I have a model with one dichotomous outcome, one dichotomous predictor (treated as a dummy variable), and 46 continuous indicators of 10 first-order and 2 second-order factors which serve as mediators. When the model is (incorrectly) estimated without declaring the outcome as categorical, I get the following results:
The difference in the number of free parameters is due to the fact that the residual variance and threshold of the dichotomous outcome are not separately identified with WLSMV.
It appears that the CFI and TLI use different baseline models when both categorical and continuous variables are analyzed. My guess is that CFI uses a baseline model which fits only the means and thresholds, while TLI uses a baseline which also fits the variances of the continuous variables. If this is true, one would recommend using the CFI under WLSMV only where all of the variables are categorical.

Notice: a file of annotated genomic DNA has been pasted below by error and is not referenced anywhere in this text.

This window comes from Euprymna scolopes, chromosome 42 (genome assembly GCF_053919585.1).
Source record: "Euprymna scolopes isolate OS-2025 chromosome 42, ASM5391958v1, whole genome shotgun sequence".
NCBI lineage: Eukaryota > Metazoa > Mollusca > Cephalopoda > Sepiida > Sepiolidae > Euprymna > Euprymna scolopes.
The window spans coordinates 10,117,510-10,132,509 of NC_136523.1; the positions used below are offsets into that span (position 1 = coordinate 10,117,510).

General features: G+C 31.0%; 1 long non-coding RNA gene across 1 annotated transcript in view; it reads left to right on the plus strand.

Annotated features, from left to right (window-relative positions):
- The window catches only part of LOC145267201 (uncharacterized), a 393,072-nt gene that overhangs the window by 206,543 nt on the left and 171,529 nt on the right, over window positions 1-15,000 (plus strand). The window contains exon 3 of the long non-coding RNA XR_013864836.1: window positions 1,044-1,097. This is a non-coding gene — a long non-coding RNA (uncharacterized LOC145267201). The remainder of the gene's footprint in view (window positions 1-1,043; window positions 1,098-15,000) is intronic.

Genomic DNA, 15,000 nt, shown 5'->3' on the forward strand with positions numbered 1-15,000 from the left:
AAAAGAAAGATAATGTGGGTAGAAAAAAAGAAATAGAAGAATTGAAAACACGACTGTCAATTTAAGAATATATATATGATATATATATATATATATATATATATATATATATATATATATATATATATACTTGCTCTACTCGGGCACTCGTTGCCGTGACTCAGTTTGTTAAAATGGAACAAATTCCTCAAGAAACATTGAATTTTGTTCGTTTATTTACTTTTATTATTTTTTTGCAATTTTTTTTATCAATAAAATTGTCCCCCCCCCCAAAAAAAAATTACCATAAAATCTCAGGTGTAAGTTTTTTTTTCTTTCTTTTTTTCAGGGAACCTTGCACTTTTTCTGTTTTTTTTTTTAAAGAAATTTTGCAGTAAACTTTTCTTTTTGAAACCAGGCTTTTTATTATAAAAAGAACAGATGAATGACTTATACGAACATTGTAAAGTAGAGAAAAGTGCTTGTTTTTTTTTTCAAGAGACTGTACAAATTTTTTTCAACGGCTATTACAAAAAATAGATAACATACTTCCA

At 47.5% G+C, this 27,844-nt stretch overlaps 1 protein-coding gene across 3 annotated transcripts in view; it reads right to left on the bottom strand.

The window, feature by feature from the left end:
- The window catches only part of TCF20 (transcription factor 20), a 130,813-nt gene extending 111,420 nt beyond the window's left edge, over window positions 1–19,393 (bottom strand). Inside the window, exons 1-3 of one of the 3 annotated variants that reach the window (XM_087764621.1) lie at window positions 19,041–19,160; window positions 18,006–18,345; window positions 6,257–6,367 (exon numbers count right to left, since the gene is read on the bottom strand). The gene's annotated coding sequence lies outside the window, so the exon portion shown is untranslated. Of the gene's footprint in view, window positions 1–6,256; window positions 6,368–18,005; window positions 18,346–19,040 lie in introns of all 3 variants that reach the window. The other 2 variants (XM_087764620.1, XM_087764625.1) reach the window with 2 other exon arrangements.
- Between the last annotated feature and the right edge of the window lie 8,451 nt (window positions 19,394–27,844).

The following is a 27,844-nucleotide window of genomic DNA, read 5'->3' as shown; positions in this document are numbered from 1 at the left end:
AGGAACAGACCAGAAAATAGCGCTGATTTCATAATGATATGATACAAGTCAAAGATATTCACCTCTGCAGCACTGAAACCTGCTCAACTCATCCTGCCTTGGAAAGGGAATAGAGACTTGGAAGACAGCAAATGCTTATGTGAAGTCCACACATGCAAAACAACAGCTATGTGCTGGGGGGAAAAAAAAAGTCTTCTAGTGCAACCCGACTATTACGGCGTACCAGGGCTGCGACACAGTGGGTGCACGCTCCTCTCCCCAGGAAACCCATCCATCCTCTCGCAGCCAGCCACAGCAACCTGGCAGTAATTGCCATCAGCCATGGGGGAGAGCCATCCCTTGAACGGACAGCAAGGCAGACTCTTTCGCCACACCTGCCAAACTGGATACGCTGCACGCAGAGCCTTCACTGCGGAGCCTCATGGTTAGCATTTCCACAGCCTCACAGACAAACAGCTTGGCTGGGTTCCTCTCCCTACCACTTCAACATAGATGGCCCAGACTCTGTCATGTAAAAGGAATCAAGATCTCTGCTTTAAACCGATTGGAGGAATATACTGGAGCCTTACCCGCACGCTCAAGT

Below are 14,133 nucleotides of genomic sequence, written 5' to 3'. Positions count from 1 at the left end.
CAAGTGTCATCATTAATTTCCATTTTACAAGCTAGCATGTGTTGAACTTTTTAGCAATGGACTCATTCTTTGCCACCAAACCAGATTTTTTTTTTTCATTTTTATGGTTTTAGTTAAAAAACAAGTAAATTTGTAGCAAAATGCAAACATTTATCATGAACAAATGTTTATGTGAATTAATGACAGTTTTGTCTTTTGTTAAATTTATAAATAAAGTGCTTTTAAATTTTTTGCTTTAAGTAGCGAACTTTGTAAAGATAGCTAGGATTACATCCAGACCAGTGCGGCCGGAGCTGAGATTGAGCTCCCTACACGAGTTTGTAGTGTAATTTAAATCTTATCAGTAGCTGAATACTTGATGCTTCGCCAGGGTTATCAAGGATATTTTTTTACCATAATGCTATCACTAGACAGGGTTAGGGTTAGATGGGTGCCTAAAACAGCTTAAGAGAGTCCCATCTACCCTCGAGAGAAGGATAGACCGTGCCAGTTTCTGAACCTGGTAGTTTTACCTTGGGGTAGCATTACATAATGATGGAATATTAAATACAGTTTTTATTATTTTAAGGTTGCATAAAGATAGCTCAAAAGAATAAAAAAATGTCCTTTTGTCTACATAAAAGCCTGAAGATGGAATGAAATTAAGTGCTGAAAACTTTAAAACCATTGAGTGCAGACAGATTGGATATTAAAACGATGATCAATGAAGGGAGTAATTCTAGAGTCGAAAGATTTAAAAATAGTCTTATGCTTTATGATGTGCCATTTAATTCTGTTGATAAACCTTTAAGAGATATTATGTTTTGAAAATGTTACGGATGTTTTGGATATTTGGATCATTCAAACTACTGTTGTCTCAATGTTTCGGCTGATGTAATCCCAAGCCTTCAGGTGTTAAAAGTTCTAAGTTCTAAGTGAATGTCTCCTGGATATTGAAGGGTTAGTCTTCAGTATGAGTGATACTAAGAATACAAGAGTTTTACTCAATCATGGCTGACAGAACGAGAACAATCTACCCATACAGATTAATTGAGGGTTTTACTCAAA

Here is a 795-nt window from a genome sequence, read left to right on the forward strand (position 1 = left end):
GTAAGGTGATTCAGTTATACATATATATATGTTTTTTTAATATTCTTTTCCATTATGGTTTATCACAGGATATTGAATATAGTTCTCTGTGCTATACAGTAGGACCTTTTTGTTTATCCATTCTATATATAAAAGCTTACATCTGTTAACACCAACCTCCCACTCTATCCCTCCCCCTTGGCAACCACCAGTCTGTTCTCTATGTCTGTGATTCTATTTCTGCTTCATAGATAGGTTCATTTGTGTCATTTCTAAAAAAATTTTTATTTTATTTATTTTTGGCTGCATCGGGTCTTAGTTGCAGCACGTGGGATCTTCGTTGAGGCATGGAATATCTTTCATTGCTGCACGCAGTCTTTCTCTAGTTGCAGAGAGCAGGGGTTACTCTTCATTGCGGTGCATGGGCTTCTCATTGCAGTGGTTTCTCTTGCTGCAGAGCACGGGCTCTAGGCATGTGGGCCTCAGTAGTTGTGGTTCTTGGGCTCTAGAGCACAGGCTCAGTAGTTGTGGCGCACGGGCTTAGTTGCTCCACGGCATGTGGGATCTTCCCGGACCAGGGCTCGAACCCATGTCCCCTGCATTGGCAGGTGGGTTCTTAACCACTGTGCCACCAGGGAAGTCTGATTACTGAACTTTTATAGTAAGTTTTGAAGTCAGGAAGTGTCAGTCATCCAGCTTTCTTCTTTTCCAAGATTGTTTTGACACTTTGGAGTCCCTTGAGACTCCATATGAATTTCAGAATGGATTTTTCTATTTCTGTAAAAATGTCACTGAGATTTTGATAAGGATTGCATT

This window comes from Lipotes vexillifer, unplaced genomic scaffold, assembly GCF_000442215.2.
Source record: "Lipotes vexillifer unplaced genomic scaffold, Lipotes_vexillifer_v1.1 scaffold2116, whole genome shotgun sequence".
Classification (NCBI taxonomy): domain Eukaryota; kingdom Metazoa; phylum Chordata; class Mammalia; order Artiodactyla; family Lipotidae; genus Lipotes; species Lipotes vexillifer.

The baseline model is means and variances for continuous outcomes, thresholds for categorical outcomes, and means, variances, and covariances among observed exogenous variables. CFI and TLI use the same baseline model.
Thanks for the gentle correction. My speculation about the possible source of an observed extreme discrepancy between CFI and TLI was clearly misguided and I should have checked better before posting. A more direct comparison would have been between the WLSM (CFI = .967, TLI = .964, RMSEA = .050) and WLSMV (CFI = .005, TLI = .964, RMSEA = .050) results for the same model. The WLSM and WLSMV TLI, RMSEA, parameters, and standard errors were identical, so it is hard to see why there should there be such large CFI differences.